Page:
List of Questions You Might Get Asked at a Peripheral Neuropathy C&P Exam

Here’s a comprehensive list of questions from 13 sections of the DBQ for Peripheral Nerve Conditions that veterans can expect to be asked during a C&P exam for peripheral neuropathy:


Diagnosis Related to Peripheral Nerve Conditions/Neuropathy:

  • What is the diagnoses related to peripheral nerve conditions or neuropathy?
  • What is the ICD code and dates of diagnoses?


    Medical History of the Veteran’s Peripheral Nerve Condition:

    • Describe the history, onset, and course of the veteran’s peripheral nerve condition.


      Symptoms Attributable to Peripheral Nerve Conditions:

      • Does the veteran have any symptoms attributable to peripheral nerve conditions?
      • If yes, describe the location and severity of: Constant pain, intermittent pain, paresthesias and/or dysesthesias, and numbness.


        Muscle Strength Testing:

        • The areas to test include elbow flexion and extension, wrist flexion and extension, grip strength, and pinch strength between the thumb and index finger for both right and left sides. Also test muscle strength for knee extension, ankle plantar flexion, and ankle dorsiflexion, also for both the right and left sides. Each muscle group’s strength is rated on a scale from 0/5, indicating no muscle movement, to 5/5, which represents normal strength.


          Deep Tendon Reflexes (DTRs):

          • Assess and rate the reflexes for biceps, triceps, brachioradialis, knee, and ankle.


            Sensation Testing for Light Touch:

            • Indicate sensation for areas like the shoulder, forearm, hands, thigh, leg, and foot.


              Trophic Changes Due to Peripheral Neuropathy:

              • Does the veteran have trophic changes such as loss of hair or smooth, shiny skin attributable to peripheral neuropathy?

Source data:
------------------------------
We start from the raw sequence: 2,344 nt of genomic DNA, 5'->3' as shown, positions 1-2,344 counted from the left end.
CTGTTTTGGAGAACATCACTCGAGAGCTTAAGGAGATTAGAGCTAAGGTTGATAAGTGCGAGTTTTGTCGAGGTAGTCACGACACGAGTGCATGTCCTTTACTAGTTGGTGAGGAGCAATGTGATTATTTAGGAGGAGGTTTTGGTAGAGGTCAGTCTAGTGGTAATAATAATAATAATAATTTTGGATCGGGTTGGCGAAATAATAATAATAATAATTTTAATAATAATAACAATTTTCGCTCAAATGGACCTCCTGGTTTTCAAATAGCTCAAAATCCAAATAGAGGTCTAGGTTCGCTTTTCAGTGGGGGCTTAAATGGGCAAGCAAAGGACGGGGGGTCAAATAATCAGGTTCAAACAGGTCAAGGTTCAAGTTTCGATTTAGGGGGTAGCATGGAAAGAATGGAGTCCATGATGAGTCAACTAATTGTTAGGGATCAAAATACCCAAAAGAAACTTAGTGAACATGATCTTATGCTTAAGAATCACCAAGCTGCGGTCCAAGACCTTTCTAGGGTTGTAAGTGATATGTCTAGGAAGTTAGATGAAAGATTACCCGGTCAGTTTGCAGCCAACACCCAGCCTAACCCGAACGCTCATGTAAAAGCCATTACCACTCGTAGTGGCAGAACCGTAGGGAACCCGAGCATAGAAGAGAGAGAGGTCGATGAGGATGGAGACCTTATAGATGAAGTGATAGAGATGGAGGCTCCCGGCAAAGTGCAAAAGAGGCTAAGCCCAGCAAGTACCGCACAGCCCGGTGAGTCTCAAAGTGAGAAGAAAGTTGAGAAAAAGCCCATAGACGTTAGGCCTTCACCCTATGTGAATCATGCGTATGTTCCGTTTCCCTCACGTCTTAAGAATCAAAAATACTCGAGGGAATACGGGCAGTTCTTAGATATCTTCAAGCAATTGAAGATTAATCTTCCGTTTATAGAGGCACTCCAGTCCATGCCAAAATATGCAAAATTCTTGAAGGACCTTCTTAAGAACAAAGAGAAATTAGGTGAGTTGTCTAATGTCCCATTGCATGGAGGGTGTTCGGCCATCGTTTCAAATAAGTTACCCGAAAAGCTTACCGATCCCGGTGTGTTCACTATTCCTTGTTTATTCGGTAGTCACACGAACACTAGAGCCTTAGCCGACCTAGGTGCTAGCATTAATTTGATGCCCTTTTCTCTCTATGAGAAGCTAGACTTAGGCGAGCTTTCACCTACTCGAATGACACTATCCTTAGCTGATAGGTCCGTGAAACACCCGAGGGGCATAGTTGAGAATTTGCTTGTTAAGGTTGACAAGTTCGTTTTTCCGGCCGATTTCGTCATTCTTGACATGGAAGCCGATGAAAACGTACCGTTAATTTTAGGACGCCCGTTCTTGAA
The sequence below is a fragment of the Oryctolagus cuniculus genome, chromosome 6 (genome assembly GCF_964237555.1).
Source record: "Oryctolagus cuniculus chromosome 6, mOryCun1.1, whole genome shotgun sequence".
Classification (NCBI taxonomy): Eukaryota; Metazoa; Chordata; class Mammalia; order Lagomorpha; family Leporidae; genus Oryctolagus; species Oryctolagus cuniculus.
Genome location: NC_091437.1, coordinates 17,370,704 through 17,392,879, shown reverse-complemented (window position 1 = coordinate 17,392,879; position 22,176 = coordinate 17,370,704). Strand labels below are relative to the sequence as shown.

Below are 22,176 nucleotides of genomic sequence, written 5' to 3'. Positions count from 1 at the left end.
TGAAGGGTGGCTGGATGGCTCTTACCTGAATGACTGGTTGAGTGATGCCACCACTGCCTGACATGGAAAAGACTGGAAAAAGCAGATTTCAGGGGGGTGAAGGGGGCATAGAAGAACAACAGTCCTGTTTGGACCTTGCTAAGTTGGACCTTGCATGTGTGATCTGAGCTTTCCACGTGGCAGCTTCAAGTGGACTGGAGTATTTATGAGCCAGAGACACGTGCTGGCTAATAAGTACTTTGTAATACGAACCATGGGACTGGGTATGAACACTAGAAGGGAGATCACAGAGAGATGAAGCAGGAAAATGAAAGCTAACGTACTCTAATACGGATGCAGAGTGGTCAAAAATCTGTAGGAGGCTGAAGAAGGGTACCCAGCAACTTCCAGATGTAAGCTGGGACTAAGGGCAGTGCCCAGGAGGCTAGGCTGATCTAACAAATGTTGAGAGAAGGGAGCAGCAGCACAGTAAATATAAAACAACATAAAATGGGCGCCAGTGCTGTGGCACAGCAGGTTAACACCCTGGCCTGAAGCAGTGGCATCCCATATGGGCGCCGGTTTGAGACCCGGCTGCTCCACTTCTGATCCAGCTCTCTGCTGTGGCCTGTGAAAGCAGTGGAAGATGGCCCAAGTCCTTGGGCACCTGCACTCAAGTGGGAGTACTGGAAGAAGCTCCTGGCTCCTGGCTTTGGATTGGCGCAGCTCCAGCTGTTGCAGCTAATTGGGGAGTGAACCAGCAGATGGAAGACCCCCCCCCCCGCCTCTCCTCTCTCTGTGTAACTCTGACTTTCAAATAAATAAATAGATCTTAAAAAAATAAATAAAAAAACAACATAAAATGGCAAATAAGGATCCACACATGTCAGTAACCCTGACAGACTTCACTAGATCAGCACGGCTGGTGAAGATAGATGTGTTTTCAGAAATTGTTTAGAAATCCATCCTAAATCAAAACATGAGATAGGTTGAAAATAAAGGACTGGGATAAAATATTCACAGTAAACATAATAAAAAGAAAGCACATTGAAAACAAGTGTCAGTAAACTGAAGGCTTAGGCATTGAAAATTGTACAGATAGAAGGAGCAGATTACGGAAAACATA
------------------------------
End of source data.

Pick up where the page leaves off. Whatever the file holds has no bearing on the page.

SECTION VIII – GAIT

                Gait Analysis:

                • Is the veteran’s gait normal?
                • If no, describe the abnormal gait and its etiology.


                  Special Tests for Median Nerve Evaluation:

                  • Were special tests indicated and performed for median nerve evaluation? (e.g., Phalen’s and Tinel’s signs).

                    SECTION X – NERVES AFFECTED

                    Severity Evaluation for Upper and Lower Extremity Nerves:

                      • Indicate if nerves like radial, median, ulnar, sciatic, etc., are affected and the severity of the condition.

                      SECTION XI – ASSISTIVE DEVICES

                      Use of Assistive Devices:

                        • Does the veteran use any assistive devices for locomotion?
                        • Specify the devices and their frequency of use.

                        SECTION XII – FUNCTIONAL IMPACT

                        Impact of Peripheral Nerve Condition on Work:

                          • Does the veteran’s peripheral nerve condition impact their ability to work?


                          Additional Comments:

                            • Provide any additional comments or observations that might help in assessing the veteran’s condition.

                            Examples of Work, Life, and Functional Impacts of Peripheral Neuropathy

                            Work Impacts

                            • Decreased Productivity: Peripheral neuropathy can cause pain, numbness, and tingling sensations that distract individuals from their tasks, potentially leading to decreased productivity and performance at work.
                            • Increased Absenteeism: The symptoms of peripheral neuropathy may necessitate frequent medical appointments and days off, especially on days when symptoms are particularly severe, thereby increasing absenteeism.
                            • Limited Job Opportunities: Individuals with severe peripheral neuropathy may find their ability to perform certain types of jobs, particularly those requiring fine motor skills or extended periods of standing or walking, severely limited.

                            Life Impacts

                            • Social Withdrawal: The constant discomfort and pain associated with peripheral neuropathy can lead individuals to withdraw from social activities and hobbies, impacting their social life and personal interests.
                            • Emotional Health: The chronic nature of neuropathy and its effects on daily functioning can lead to emotional distress, including conditions such as depression and anxiety.
                            • Sleep Disturbances: Pain and tingling sensations during the night can significantly disrupt sleep patterns, leading to poor sleep quality and chronic fatigue, which affects overall health and wellbeing.

                            Functional Impacts